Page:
Assessment of Student Learning
I. Overview and History
Student learning is at the heart of each of Columbia University's educational programs. Understanding how well students are learning through meaningful assessment methods is central to maintaining the quality of our educational offerings. As part of Columbia's committment to best practices in this realm, the Provost's Office has developed a library of resources and tools to support learning outcomes assessment and faculty efforts in this area. These efforts also serve to cross-polinate ideas and techniques that work best within the Columbia community, and meet state, federal, and accrediting body requirements.
II. Ongoing Process and Recent Achievements
Each program at Columbia has a clear learning outcomes plan that is crafted and controlled directly by faculty. They are assessed regularly and used to promote deep reflection on student learning and influence curricular change. Schools review their faculty’s program plans, ensure best practices and evaluate them for effectiveness and consistency with their mission. Schools create summary reports for their programs, describe major results, engage in quality improvement and then intermittently submit to the Provost’s Office. The Provost’s Office exercises central oversight over this process by reviewing overall progress, alignment with best practices and regulatory compliance.
Columbia is a rich and diverse academic setting. In addition to the regular and systematic review described above, more in-depth analysis of evidence is conducted periodically, depending on the characteristics of individual schools and programs. Professional schools conduct self-studies as well as a host of other analyses to evaluate program goals as part of their accreditation cycles. In the Arts and Sciences (A&S), the Academic Review Committee (ARC) examines each department’s operations approximately every seven years, linking overall assessment, including that of learning outcomes, with planning and budgeting decisions.
Formal University-wide procedures documenting learning outcomes assessment were begun in 2010, although teaching and learning have been routinely evaluated locally in individual faculties and departments to improve curricula. The Provost’s Office has collected and developed materials to inform documenting existing practices as well as establishing effective methods to measure learning across the University. A committee of faculty and administrators meets periodically throughout the year to discuss advances in the field of learning outcomes, cross pollinate ideas and develop resources.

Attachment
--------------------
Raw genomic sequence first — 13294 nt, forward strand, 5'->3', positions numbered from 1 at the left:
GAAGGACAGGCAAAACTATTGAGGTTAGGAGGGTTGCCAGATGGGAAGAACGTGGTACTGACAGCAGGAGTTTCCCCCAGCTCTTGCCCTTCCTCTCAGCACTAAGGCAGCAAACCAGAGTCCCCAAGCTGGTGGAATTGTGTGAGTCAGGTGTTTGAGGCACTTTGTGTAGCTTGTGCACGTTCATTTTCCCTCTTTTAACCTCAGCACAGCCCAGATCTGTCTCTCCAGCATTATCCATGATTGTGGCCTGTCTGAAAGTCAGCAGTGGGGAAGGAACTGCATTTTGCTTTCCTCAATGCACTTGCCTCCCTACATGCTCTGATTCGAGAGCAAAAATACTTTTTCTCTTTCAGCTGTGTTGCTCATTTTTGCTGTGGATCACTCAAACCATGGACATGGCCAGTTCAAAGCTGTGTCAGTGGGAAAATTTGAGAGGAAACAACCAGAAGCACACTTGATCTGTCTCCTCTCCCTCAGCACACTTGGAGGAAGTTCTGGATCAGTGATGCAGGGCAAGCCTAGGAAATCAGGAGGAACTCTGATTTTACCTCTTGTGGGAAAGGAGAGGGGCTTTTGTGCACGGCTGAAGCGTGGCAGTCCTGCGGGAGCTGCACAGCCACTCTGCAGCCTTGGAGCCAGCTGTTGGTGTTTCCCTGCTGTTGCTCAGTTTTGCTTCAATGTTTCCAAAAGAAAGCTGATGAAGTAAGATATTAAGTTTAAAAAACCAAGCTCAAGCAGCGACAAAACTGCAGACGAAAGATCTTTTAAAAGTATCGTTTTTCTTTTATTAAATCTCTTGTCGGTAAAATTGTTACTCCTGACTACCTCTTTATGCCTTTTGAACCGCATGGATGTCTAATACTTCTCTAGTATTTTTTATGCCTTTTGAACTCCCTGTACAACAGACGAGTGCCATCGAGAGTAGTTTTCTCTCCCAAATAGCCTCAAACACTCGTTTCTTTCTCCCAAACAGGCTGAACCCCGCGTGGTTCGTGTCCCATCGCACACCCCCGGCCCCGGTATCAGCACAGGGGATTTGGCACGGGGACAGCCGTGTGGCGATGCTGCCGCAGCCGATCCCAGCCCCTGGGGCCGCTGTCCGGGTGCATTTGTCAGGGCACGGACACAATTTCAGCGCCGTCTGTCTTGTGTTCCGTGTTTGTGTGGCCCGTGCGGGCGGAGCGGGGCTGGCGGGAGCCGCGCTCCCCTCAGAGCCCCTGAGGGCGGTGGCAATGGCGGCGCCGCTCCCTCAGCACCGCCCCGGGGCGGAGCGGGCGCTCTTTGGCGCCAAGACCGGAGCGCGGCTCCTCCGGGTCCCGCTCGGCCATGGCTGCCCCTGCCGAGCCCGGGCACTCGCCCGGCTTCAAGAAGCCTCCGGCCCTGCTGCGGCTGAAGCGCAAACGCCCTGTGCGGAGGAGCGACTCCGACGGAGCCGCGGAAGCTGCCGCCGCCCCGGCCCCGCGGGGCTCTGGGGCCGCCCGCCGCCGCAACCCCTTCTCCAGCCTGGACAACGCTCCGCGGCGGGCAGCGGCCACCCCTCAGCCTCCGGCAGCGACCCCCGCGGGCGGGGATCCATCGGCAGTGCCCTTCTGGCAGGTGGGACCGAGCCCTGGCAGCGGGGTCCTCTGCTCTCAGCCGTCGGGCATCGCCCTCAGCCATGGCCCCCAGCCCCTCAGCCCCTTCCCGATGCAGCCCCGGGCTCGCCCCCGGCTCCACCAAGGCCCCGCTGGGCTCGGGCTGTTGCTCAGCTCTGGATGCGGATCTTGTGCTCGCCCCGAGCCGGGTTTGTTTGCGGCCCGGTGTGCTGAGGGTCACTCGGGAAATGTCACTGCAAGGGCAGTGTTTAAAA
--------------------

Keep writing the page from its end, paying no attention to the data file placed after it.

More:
III. Best Practices and Resources
Resources and Associations
Columbia University Courseworks site dedicated to learning outcomes (password protected; please contact Sonia Gugga at email@example.com for access). Contains internal development documents, learning plans, and other resources.
Program Plan Template & Instructions Columbia University Learning Oucomes Assessment Information for Developing Program Plans
Middle States Commission on Higher Education (MSCHE) Resources
Assessing Student Learning and Institutional Effectiveness from Handbook for Periodic Review Reports
Articulates the criteria Middle States uses to evaluate learning outcome assessment plans
Student Learning Assessment: Options and Resources (2nd Edition, 2007)
Defines direct versus indirect methods of assessment with examples
Understanding MSCHE Expectations for Assessment Linda Suskie, Vice President, Middle States Commission on Higher Education powerpoint presentation delivered at the November 2010 Self-Study Institute
An overview of learning outcomes assessment and accreditation
Additional Documents and Websites
Creating Learning Outcomes from Assessment Workbook for Academic Programs
University of Richmond Office of Institutional Effectiveness
Helpful guidelines for creating learning outcomes with examples
Georgetown University: Direct and indirect evidence
Middle States: Examples of Evidence of Student Learning
Association of American Colleges & Universities VALUE Rubrics: A set of 16 rubrics to assess undergraduate student work with respect to specific learning outcomes, such as creative or critical thinking, global learning, and problem solving.
Columbia Programs of Note